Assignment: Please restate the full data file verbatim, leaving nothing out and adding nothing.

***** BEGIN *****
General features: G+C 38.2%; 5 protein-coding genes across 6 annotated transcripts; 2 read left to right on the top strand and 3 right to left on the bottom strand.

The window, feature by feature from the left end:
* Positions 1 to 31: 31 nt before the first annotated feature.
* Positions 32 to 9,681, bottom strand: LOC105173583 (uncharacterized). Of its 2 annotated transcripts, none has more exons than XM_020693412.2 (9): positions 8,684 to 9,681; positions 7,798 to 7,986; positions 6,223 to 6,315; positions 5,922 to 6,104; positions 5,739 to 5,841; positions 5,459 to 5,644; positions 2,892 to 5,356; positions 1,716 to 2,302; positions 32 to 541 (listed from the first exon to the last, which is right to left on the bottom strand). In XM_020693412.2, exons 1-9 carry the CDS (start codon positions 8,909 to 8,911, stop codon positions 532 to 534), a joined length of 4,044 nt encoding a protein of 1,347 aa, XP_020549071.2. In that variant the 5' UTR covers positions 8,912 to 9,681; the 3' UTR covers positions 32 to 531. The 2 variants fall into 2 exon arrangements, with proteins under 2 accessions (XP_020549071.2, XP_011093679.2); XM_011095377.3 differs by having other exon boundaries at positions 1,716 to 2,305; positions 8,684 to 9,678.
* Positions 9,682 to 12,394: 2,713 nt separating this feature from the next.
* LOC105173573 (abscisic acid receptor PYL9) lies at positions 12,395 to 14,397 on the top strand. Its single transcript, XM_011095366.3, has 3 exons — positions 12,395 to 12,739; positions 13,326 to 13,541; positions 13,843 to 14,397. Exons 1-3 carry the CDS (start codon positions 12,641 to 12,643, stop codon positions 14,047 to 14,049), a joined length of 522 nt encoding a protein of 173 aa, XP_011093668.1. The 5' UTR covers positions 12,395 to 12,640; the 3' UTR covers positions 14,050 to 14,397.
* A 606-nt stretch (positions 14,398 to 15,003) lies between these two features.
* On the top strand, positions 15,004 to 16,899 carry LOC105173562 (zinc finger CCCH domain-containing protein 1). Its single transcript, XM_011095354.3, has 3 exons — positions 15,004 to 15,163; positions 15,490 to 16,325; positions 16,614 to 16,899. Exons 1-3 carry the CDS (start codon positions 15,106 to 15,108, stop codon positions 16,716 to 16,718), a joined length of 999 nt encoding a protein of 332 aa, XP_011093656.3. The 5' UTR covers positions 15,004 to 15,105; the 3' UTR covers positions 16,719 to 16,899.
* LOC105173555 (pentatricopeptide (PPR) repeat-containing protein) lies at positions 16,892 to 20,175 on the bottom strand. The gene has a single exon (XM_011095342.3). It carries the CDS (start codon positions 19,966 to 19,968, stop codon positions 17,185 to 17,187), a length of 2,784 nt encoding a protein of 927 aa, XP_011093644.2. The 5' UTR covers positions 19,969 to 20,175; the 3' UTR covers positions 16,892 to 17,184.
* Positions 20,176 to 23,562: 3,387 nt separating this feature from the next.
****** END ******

General features: G+C 38.2%; 5 protein-coding genes across 6 annotated transcripts; 2 read left to right on the top strand and 3 right to left on the bottom strand.

The window, feature by feature from the left end:
* Positions 1 to 31: 31 nt before the first annotated feature.
* Positions 32 to 9,681, bottom strand: LOC105173583 (uncharacterized). Of its 2 annotated transcripts, none has more exons than XM_020693412.2 (9): positions 8,684 to 9,681; positions 7,798 to 7,986; positions 6,223 to 6,315; positions 5,922 to 6,104; positions 5,739 to 5,841; positions 5,459 to 5,644; positions 2,892 to 5,356; positions 1,716 to 2,302; positions 32 to 541 (listed from the first exon to the last, which is right to left on the bottom strand). In XM_020693412.2, exons 1-9 carry the CDS (start codon positions 8,909 to 8,911, stop codon positions 532 to 534), a joined length of 4,044 nt encoding a protein of 1,347 aa, XP_020549071.2. In that variant the 5' UTR covers positions 8,912 to 9,681; the 3' UTR covers positions 32 to 531. The 2 variants fall into 2 exon arrangements, with proteins under 2 accessions (XP_020549071.2, XP_011093679.2); XM_011095377.3 differs by having other exon boundaries at positions 1,716 to 2,305; positions 8,684 to 9,678.
* Positions 9,682 to 12,394: 2,713 nt separating this feature from the next.
* LOC105173573 (abscisic acid receptor PYL9) lies at positions 12,395 to 14,397 on the top strand. Its single transcript, XM_011095366.3, has 3 exons — positions 12,395 to 12,739; positions 13,326 to 13,541; positions 13,843 to 14,397. Exons 1-3 carry the CDS (start codon positions 12,641 to 12,643, stop codon positions 14,047 to 14,049), a joined length of 522 nt encoding a protein of 173 aa, XP_011093668.1. The 5' UTR covers positions 12,395 to 12,640; the 3' UTR covers positions 14,050 to 14,397.
* A 606-nt stretch (positions 14,398 to 15,003) lies between these two features.
* On the top strand, positions 15,004 to 16,899 carry LOC105173562 (zinc finger CCCH domain-containing protein 1). Its single transcript, XM_011095354.3, has 3 exons — positions 15,004 to 15,163; positions 15,490 to 16,325; positions 16,614 to 16,899. Exons 1-3 carry the CDS (start codon positions 15,106 to 15,108, stop codon positions 16,716 to 16,718), a joined length of 999 nt encoding a protein of 332 aa, XP_011093656.3. The 5' UTR covers positions 15,004 to 15,105; the 3' UTR covers positions 16,719 to 16,899.
* LOC105173555 (pentatricopeptide (PPR) repeat-containing protein) lies at positions 16,892 to 20,175 on the bottom strand. The gene has a single exon (XM_011095342.3). It carries the CDS (start codon positions 19,966 to 19,968, stop codon positions 17,185 to 17,187), a length of 2,784 nt encoding a protein of 927 aa, XP_011093644.2. The 5' UTR covers positions 19,969 to 20,175; the 3' UTR covers positions 16,892 to 17,184.
* Positions 20,176 to 23,562: 3,387 nt separating this feature from the next.